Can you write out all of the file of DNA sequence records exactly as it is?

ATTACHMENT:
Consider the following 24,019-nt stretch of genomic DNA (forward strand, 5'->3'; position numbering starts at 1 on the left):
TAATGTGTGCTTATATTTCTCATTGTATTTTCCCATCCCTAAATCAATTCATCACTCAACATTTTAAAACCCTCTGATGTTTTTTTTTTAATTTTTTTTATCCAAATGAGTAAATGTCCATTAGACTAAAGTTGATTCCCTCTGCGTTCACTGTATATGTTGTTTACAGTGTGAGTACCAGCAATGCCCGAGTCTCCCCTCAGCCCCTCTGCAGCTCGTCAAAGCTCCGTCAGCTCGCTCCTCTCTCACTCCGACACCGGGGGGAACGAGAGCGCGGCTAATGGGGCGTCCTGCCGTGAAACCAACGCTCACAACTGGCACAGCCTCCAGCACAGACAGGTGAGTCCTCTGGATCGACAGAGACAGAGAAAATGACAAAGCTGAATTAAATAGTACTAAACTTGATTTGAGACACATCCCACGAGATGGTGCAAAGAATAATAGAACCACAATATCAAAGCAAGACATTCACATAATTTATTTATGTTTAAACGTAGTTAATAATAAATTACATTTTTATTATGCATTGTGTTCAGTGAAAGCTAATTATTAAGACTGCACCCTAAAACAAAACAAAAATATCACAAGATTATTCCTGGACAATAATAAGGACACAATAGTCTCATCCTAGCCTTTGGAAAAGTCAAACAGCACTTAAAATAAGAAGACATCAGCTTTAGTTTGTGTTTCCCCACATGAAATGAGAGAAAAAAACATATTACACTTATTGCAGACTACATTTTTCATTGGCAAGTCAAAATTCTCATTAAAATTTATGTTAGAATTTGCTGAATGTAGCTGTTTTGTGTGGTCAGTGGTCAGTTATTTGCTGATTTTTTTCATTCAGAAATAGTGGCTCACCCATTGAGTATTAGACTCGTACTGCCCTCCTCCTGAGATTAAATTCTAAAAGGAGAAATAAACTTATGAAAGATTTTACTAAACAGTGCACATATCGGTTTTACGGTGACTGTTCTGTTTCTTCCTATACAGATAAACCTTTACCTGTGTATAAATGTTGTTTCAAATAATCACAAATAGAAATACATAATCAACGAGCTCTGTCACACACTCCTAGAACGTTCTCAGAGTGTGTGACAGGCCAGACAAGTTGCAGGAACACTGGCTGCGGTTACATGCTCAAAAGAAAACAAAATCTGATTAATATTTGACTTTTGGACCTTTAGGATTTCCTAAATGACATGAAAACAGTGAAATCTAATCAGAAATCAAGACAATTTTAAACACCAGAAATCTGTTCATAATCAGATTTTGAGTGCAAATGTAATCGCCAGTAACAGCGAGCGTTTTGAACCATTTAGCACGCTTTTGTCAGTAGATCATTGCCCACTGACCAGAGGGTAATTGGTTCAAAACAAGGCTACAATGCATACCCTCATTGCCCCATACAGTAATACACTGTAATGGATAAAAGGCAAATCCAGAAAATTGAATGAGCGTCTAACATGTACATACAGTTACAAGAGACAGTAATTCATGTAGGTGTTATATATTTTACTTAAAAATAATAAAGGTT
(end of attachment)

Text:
Consider the following 24,019-nt stretch of genomic DNA (forward strand, 5'->3'; position numbering starts at 1 on the left):
TAATGTGTGCTTATATTTCTCATTGTATTTTCCCATCCCTAAATCAATTCATCACTCAACATTTTAAAACCCTCTGATGTTTTTTTTTTAATTTTTTTTATCCAAATGAGTAAATGTCCATTAGACTAAAGTTGATTCCCTCTGCGTTCACTGTATATGTTGTTTACAGTGTGAGTACCAGCAATGCCCGAGTCTCCCCTCAGCCCCTCTGCAGCTCGTCAAAGCTCCGTCAGCTCGCTCCTCTCTCACTCCGACACCGGGGGGAACGAGAGCGCGGCTAATGGGGCGTCCTGCCGTGAAACCAACGCTCACAACTGGCACAGCCTCCAGCACAGACAGGTGAGTCCTCTGGATCGACAGAGACAGAGAAAATGACAAAGCTGAATTAAATAGTACTAAACTTGATTTGAGACACATCCCACGAGATGGTGCAAAGAATAATAGAACCACAATATCAAAGCAAGACATTCACATAATTTATTTATGTTTAAACGTAGTTAATAATAAATTACATTTTTATTATGCATTGTGTTCAGTGAAAGCTAATTATTAAGACTGCACCCTAAAACAAAACAAAAATATCACAAGATTATTCCTGGACAATAATAAGGACACAATAGTCTCATCCTAGCCTTTGGAAAAGTCAAACAGCACTTAAAATAAGAAGACATCAGCTTTAGTTTGTGTTTCCCCACATGAAATGAGAGAAAAAAACATATTACACTTATTGCAGACTACATTTTTCATTGGCAAGTCAAAATTCTCATTAAAATTTATGTTAGAATTTGCTGAATGTAGCTGTTTTGTGTGGTCAGTGGTCAGTTATTTGCTGATTTTTTTCATTCAGAAATAGTGGCTCACCCATTGAGTATTAGACTCGTACTGCCCTCCTCCTGAGATTAAATTCTAAAAGGAGAAATAAACTTATGAAAGATTTTACTAAACAGTGCACATATCGGTTTTACGGTGACTGTTCTGTTTCTTCCTATACAGATAAACCTTTACCTGTGTATAAATGTTGTTTCAAATAATCACAAATAGAAATACATAATCAACGAGCTCTGTCACACACTCCTAGAACGTTCTCAGAGTGTGTGACAGGCCAGACAAGTTGCAGGAACACTGGCTGCGGTTACATGCTCAAAAGAAAACAAAATCTGATTAATATTTGACTTTTGGACCTTTAGGATTTCCTAAATGACATGAAAACAGTGAAATCTAATCAGAAATCAAGACAATTTTAAACACCAGAAATCTGTTCATAATCAGATTTTGAGTGCAAATGTAATCGCCAGTAACAGCGAGCGTTTTGAACCATTTAGCACGCTTTTGTCAGTAGATCATTGCCCACTGACCAGAGGGTAATTGGTTCAAAACAAGGCTACAATGCATACCCTCATTGCCCCATACAGTAATACACTGTAATGGATAAAAGGCAAATCCAGAAAATTGAATGAGCGTCTAACATGTACATACAGTTACAAGAGACAGTAATTCATGTAGGTGTTATATATTTTACTTAAAAATAATAAAGGTT